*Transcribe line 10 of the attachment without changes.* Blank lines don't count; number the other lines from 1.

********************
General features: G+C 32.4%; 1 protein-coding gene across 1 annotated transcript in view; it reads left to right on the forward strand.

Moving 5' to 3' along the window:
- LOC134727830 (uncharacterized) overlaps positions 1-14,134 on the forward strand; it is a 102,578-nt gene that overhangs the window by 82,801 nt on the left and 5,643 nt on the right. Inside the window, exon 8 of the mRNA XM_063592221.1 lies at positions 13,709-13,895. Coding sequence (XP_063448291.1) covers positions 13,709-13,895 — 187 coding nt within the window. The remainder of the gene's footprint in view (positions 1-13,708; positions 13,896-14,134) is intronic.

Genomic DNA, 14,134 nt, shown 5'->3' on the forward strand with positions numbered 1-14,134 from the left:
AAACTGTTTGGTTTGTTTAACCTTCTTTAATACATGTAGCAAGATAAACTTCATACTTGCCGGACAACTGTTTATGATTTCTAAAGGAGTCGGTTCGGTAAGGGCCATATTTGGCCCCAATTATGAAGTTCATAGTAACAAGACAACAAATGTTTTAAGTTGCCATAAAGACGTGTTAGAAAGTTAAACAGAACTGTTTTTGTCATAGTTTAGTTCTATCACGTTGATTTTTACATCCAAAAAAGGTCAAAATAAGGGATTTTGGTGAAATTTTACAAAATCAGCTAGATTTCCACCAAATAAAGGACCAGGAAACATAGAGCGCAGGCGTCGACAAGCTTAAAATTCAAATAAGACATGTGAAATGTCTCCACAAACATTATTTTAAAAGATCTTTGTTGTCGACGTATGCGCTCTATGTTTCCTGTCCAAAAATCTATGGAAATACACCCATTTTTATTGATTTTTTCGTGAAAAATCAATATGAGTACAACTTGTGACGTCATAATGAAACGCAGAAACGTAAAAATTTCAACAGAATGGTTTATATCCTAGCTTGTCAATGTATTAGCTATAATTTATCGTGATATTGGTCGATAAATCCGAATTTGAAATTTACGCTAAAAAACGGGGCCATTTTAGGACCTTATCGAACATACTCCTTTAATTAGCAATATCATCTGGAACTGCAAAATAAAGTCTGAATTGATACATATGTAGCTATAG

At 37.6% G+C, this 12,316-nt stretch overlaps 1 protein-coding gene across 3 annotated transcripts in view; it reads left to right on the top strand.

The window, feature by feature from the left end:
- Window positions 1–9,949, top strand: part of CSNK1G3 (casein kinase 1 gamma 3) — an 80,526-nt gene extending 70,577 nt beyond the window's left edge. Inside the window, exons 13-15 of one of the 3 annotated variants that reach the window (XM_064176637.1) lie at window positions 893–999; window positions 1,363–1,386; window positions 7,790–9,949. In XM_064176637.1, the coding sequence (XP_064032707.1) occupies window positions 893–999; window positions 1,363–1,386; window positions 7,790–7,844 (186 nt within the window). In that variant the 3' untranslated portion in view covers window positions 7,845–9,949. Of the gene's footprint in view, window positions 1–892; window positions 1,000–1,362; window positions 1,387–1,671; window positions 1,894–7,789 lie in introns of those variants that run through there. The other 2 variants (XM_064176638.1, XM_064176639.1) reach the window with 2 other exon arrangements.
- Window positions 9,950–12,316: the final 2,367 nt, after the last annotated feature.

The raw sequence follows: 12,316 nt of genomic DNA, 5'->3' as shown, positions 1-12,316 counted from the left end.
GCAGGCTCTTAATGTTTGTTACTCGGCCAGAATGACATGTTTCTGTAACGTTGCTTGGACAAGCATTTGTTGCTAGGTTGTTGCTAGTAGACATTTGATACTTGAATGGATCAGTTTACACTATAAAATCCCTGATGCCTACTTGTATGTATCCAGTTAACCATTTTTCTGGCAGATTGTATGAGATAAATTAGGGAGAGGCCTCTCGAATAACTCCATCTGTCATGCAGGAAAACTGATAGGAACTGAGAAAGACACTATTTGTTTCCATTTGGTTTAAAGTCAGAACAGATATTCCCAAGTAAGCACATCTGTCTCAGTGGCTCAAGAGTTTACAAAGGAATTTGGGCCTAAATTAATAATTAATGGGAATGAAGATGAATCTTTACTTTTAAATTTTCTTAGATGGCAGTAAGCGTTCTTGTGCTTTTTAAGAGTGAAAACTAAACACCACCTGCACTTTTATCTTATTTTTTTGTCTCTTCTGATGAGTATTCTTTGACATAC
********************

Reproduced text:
The raw sequence follows: 12,316 nt of genomic DNA, 5'->3' as shown, positions 1-12,316 counted from the left end.